I nominate Tomies. (https://en.wikipedia.org/wiki/Tomie)

2015-07-25, 07:04 AM
Why not care bears?(if you already have lost your mental insanity)
Else you might try something like the Thing(infest people but they stay like they were before and are as smart as before but want to infest more people they are also more or less immortal because each cell is autonomous and able to infest someone and it regenerates and can take curious shapes see the movie from John Carpenter).

2015-07-25, 08:07 AM
Illithid would make a lot of sense for this.
It is stated in one of the books that undead are one of the few enemies who scare them. On account of not having functioning brains they are immune to mind-affecting abilities and can't have their brains eaten, this makes them pretty dangerous for mind-flayers. If a kingdom was having Ilithid issues an undead army would be a pretty good solution.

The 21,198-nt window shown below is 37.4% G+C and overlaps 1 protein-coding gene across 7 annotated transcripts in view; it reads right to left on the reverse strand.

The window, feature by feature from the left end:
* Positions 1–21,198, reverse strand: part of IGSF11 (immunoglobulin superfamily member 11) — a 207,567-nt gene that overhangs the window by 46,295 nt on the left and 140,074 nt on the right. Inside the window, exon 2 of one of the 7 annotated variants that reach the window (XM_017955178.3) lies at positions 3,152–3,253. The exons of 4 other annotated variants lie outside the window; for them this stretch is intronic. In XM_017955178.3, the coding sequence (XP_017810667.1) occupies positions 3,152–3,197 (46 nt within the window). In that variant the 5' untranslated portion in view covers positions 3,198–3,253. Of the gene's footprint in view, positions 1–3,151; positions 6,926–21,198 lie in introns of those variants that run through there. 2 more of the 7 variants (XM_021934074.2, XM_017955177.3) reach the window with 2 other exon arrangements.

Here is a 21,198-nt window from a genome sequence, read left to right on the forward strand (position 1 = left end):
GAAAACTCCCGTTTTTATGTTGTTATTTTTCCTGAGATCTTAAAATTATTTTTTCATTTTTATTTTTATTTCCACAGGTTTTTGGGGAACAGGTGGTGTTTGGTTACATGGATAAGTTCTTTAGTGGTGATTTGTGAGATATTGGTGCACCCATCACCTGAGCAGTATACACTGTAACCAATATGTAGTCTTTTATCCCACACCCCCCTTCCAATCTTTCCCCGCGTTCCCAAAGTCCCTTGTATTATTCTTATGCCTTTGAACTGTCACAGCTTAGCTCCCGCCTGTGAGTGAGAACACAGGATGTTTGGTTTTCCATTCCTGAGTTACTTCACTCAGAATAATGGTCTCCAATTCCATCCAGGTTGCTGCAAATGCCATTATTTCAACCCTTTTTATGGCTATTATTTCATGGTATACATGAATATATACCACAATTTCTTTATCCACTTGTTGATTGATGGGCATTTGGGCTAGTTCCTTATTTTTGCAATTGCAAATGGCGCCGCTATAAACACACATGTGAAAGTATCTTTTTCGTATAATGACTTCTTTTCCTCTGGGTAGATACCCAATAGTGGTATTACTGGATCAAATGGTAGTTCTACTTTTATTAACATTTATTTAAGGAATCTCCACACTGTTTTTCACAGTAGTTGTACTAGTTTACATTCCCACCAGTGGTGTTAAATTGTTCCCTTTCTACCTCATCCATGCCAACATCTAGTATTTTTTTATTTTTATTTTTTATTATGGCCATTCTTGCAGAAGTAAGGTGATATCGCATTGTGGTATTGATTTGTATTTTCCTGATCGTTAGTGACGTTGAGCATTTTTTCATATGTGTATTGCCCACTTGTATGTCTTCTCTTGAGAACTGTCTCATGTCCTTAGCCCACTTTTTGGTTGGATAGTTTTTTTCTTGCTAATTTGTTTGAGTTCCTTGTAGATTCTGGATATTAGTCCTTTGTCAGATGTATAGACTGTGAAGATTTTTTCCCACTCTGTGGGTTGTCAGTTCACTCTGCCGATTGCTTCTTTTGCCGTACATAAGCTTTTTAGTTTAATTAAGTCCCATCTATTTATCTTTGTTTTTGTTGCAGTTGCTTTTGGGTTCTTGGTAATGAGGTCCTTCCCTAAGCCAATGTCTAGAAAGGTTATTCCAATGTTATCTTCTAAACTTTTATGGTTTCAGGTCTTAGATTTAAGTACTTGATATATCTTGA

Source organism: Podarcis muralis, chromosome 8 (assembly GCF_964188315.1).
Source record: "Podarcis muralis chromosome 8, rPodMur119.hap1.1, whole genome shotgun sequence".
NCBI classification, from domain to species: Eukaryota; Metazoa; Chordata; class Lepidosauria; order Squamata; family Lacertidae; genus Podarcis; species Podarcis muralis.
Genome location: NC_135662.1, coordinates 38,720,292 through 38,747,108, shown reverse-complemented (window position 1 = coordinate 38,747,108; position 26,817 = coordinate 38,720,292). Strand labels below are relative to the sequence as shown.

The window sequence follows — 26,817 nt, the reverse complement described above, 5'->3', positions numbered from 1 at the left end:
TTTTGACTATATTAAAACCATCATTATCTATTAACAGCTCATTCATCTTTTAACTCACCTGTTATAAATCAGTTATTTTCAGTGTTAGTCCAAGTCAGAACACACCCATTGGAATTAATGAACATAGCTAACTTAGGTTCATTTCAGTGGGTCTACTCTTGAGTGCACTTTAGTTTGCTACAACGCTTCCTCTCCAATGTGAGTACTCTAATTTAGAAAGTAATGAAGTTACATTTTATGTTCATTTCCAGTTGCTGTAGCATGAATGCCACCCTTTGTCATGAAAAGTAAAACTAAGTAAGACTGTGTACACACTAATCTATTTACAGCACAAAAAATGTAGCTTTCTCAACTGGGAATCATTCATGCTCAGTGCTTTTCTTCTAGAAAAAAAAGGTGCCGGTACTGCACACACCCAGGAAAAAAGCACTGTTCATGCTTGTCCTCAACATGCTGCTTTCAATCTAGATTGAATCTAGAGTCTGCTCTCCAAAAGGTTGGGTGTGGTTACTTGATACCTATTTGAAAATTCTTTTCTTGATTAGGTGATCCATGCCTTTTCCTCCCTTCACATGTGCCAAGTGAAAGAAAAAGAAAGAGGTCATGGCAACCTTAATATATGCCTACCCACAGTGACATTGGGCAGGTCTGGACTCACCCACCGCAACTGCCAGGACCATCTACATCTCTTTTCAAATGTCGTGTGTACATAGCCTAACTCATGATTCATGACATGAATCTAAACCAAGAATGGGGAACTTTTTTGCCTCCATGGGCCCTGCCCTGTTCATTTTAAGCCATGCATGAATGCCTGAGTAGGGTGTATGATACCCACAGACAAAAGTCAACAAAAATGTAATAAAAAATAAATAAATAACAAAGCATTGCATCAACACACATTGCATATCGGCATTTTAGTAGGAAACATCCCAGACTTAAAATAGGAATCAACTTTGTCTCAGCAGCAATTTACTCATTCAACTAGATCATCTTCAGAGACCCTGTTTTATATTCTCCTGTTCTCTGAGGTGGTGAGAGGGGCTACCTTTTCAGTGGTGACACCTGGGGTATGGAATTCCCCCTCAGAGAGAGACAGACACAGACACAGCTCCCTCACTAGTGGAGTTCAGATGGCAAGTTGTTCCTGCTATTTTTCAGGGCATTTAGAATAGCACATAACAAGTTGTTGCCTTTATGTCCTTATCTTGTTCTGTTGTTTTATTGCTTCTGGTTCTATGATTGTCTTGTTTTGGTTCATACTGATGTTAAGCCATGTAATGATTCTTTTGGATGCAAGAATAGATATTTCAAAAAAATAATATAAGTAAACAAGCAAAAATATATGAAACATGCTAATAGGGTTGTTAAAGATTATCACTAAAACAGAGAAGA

2015-07-25, 12:52 PM
Undead also remind people about their lack of control of their circumstances. Furthermore, the type of undead being used matters. As another poster said, zombies, ghouls and ghosts are very demoralizing to the living. If the necromancers can make masses of undead with their own agency, they would be considered a threat by other countries and probably wiped out. So I'm guessing they make dumb undead en masse. But lower undead are a lot like an army of constructs. Sure they don't have morale to worry about, but they also will never be opportunistic, and rely wholly on the skills (tactics) and abilities (how does the commander issue orders to the different undead?) of the being commanding them. If the command section dies, the undead army becomes very easy to defeat.

Finally, certain magic users could destroy such an army very quickly.

So why not just make them constructs instead of undead? Same basic outcome, less population morale damage. Now they're just unhappy that so much of the country's resources are going into making the soldiers.